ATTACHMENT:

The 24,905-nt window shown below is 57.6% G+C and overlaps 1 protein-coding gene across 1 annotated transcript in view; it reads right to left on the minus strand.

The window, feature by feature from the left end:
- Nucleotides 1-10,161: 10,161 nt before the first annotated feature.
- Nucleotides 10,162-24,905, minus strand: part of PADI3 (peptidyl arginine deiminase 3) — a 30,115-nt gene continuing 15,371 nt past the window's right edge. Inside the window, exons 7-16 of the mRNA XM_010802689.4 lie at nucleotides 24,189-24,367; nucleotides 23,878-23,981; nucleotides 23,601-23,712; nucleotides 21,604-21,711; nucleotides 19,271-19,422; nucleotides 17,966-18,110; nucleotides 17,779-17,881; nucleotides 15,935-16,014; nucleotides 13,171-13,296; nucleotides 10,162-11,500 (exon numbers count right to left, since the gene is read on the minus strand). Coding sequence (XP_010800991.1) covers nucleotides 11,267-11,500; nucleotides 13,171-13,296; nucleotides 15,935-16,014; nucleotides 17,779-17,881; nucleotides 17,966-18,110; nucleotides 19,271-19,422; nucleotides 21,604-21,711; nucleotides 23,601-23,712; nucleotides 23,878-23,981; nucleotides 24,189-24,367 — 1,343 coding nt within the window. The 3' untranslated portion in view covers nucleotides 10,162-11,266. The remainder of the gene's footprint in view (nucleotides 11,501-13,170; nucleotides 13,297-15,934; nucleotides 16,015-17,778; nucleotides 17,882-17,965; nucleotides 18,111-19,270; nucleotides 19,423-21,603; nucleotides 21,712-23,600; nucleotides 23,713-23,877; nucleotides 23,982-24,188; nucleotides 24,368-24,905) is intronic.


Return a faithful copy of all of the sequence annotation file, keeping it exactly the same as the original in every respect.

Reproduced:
The 24,905-nt window shown below is 57.6% G+C and overlaps 1 protein-coding gene across 1 annotated transcript in view; it reads right to left on the minus strand.

The window, feature by feature from the left end:
- Nucleotides 1-10,161: 10,161 nt before the first annotated feature.
- Nucleotides 10,162-24,905, minus strand: part of PADI3 (peptidyl arginine deiminase 3) — a 30,115-nt gene continuing 15,371 nt past the window's right edge. Inside the window, exons 7-16 of the mRNA XM_010802689.4 lie at nucleotides 24,189-24,367; nucleotides 23,878-23,981; nucleotides 23,601-23,712; nucleotides 21,604-21,711; nucleotides 19,271-19,422; nucleotides 17,966-18,110; nucleotides 17,779-17,881; nucleotides 15,935-16,014; nucleotides 13,171-13,296; nucleotides 10,162-11,500 (exon numbers count right to left, since the gene is read on the minus strand). Coding sequence (XP_010800991.1) covers nucleotides 11,267-11,500; nucleotides 13,171-13,296; nucleotides 15,935-16,014; nucleotides 17,779-17,881; nucleotides 17,966-18,110; nucleotides 19,271-19,422; nucleotides 21,604-21,711; nucleotides 23,601-23,712; nucleotides 23,878-23,981; nucleotides 24,189-24,367 — 1,343 coding nt within the window. The 3' untranslated portion in view covers nucleotides 10,162-11,266. The remainder of the gene's footprint in view (nucleotides 11,501-13,170; nucleotides 13,297-15,934; nucleotides 16,015-17,778; nucleotides 17,882-17,965; nucleotides 18,111-19,270; nucleotides 19,423-21,603; nucleotides 21,712-23,600; nucleotides 23,713-23,877; nucleotides 23,982-24,188; nucleotides 24,368-24,905) is intronic.